Europe's rogue state
Our correspondent explores Transdniestria
IN THEORY, Transdniestria is scary. It is the sort of place where thugs in leather jackets tote their guns in restaurants, a place where anything can be smuggled, laundered, bought or disposed of. Bad things can happen to the unwary or unlucky Westerner, and if they do, nobody will help you. Chisinau-based diplomats shun the illegal, unrecognised “Transdniestrian Moldovan Republic”.
The place is run by a Ministry of State Security—”MGB”, for its Russian initials—which has close and unexplained ties to powerful people in Moscow. That outfit is run by Vladimir Antufeyev, who—in the eyes of his enemies at least—is a villain straight out of a James Bond film. He is physically imposing, brainy, ruthless and has a suitably chequered background. He arrived here years ago under an assumed name, having staged an unsuccessful putsch in Latvia.
Driving from Chisinau to the Transdniestrian capital, Tiraspol, takes about 40 minutes. The “border” is the ceasefire line left over from a short, fierce, pointless war in 1992 between swaggering ethno-nationalist Moldovans and diehard Soviet loyalists, which left the latter in charge of Transdniestria. You pass Moldovan customs officers, then Russian peace-keepers, then Transdniestrian customs, then the border control.
The checks are cursory. If your papers are in order, everything is OK. But what does it cost to get the right papers? One aim of this trip has been to see what the market is in forged or corruptly-obtained passports. A few years back your correspondent failed to take the chance, in the bazaar in Faizabad, of buying a spanking new Afghan passport for just $40, and has regretted it ever since.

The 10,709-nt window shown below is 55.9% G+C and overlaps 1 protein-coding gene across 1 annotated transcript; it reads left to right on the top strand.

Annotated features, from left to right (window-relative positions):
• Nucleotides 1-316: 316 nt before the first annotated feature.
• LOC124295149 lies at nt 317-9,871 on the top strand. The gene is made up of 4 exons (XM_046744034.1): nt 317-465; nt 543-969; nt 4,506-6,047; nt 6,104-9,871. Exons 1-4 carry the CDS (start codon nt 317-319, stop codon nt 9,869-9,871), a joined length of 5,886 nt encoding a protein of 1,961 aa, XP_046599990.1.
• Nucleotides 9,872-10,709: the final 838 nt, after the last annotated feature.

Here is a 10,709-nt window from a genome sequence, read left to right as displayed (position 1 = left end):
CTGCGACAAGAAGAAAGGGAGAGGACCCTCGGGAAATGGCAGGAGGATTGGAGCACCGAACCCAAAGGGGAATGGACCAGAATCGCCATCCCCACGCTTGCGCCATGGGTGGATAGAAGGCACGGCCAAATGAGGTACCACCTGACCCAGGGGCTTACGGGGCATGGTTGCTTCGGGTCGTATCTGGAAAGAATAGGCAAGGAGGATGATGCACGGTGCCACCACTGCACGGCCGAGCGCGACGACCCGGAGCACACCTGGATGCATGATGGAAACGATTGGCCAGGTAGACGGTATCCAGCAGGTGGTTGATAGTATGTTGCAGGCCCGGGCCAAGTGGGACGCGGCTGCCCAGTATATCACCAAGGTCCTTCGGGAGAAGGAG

So far, on this trip, the quest for a passport has been fruitless. In Bucharest they are said to be on sale in Moldova, no problem. Moldovans say that the trade there has dried up, but you can buy any documents you want in Transdniestria, no problem. But even the sleaziest looking taxi drivers and the barmen in the deepest dives of Tiraspol look shocked at the idea. Odessa in next-door Ukraine, they say, is the place for all kinds of papers, legal and illegal.
For a place that bangs on endlessly about its statehood, Transdniestria is pretty feeble when it comes to the details. The first stop is the foreign ministry. In most countries, the foreign ministry is a landmark. This one is tucked away in a backstreet. It lacks a national flag, a sign, and even a door bell.
Banging on what looks like a garage door produces reluctant admission that this is the foreign ministry, and eventually access to a dusty car park that leads on to a nondescript villa. Inside, it all seems unfinished. Bare wires dangle from the ceilings, some with lightbulbs, some without. It smells cold, damp and lifeless. “Have you just moved in?” “No, a couple of years ago” comes the answer.
The main road, October 25th St, tells you much of what you need to know. The most common shop signs are for money exchange—reflecting the inflow of remittances from émigrés that keep both Transdniestria and Moldova afloat. Transdniestrian roubles are dingy, scruffy scraps of paper, which manage to make even Moldova’s tatty currency, the lei, look respectable. The coins are tiny discs of aluminium.
A hugely ornate new bank building shows the profits you can make from shovelling money into, and around, a place where international financial controls don’t bite. A short way away is the headquarters of the MGB. Across the road is a fast-food joint that, oddly, is owned by the son of a senior Moldovan politician. The two sides may hate each other on one level, but on another their interests overlap in the most curious ways.